Definition of baile in English:

baile

noun

  • (in the southwestern US and parts of Central and South America) a gathering for dancing.

    • ‘Now, there are at least a dozen DJ crews with enormous speaker systems putting on more than 100 bailes every weekend.’
    • ‘The previous week, he left a baile in the early hours of the morning in his manager's car.’
    • ‘At certain bailes, groups of men began to divide themselves into two sides and face one another across the dancefloor.’
    • ‘The baile is at the top of the hill, where a bend in the street has created a large-enough space between ramshackle brick homes.’
    • ‘Since police are unlikely to raid a baile itself, he's unlikely to be caught in the act of singing the song.’
    • ‘By the late 1980s and early 1990s the bailes had ceased being dances and become venues for organised gang warfare.’
    • ‘For years, the underground bailes, or funk parties, ended in fistfights or shootouts between gangs.’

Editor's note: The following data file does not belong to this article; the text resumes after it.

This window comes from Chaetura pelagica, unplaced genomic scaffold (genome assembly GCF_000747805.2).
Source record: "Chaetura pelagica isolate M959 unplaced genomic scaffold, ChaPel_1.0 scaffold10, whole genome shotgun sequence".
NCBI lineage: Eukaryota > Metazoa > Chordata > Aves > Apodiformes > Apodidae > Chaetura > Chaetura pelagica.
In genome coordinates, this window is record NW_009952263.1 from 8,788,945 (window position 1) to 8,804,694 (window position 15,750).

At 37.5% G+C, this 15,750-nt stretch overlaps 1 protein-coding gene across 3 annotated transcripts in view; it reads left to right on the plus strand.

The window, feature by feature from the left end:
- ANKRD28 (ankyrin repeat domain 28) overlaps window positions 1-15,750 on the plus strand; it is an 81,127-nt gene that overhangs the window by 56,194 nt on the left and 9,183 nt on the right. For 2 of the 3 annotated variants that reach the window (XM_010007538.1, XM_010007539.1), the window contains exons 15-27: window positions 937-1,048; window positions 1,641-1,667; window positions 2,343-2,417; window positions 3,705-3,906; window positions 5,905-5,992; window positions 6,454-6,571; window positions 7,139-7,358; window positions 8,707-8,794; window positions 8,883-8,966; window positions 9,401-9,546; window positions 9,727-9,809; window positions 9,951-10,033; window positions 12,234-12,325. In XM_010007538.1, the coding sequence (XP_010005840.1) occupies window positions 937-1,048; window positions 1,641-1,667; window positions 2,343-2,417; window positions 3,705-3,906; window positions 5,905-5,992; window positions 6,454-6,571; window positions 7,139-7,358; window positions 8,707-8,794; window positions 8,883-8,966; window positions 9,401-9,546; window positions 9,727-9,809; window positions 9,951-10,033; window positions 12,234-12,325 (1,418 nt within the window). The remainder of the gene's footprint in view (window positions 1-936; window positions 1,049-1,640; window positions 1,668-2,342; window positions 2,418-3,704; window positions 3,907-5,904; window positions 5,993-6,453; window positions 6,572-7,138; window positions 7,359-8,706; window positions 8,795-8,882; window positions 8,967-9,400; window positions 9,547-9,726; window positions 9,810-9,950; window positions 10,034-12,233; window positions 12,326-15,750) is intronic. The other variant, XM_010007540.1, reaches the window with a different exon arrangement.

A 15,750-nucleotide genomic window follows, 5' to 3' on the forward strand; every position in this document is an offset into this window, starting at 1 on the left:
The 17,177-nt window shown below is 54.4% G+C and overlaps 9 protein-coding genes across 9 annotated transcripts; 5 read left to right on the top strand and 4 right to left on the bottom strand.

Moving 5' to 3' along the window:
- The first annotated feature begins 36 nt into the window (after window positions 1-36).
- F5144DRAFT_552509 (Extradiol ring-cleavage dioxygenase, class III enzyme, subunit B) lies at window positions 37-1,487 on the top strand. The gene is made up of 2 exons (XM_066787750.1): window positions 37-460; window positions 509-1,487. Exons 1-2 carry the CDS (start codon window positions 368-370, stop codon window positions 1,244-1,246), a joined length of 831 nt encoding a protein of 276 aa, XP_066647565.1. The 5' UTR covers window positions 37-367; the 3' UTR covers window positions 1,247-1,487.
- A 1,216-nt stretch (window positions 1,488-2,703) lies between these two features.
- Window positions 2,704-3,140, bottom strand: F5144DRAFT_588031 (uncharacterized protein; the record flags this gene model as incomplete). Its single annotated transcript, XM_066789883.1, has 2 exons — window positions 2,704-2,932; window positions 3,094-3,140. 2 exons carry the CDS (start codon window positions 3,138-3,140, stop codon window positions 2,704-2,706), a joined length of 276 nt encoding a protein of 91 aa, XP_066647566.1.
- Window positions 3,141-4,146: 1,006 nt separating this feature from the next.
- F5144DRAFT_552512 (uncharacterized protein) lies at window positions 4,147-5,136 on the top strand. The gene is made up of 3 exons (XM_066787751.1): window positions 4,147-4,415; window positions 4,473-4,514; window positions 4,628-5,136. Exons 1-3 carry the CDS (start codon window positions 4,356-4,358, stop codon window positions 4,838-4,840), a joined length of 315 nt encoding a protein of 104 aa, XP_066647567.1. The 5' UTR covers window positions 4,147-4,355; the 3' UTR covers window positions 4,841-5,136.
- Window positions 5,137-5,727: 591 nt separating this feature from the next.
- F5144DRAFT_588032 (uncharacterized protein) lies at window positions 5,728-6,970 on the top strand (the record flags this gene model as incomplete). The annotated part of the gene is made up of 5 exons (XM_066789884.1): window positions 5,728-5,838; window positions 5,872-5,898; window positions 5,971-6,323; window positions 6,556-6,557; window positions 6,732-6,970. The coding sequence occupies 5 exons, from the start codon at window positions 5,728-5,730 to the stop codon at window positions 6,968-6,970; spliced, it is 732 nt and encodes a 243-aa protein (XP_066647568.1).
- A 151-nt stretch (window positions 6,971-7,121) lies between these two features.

• ‘It is after midnight and Juca says it's time to go to the neighbourhood's regular Sunday night baile.’
    • ‘Theoretically, the police could come in and shut the bailes down - but they aren't likely to even try.’
    • ‘They bankroll the bailes as a way of showing that they're investing in their communities.’
    • ‘In 2000, the Rio state assembly passed a law setting strict conditions under which bailes could take place: such as obligatory metal detectors and start-to-end military police presence.’
    • ‘It was a childhood of bodas, quinceaneras, carnes asadas, bailes, misa cada domingo, with frequent trips to the other side de la linea, to Mexicali, where my relatives lived.’

Origin

Spanish, ‘dance, dancing’.

Pronunciation

baile

/ˈbīlā/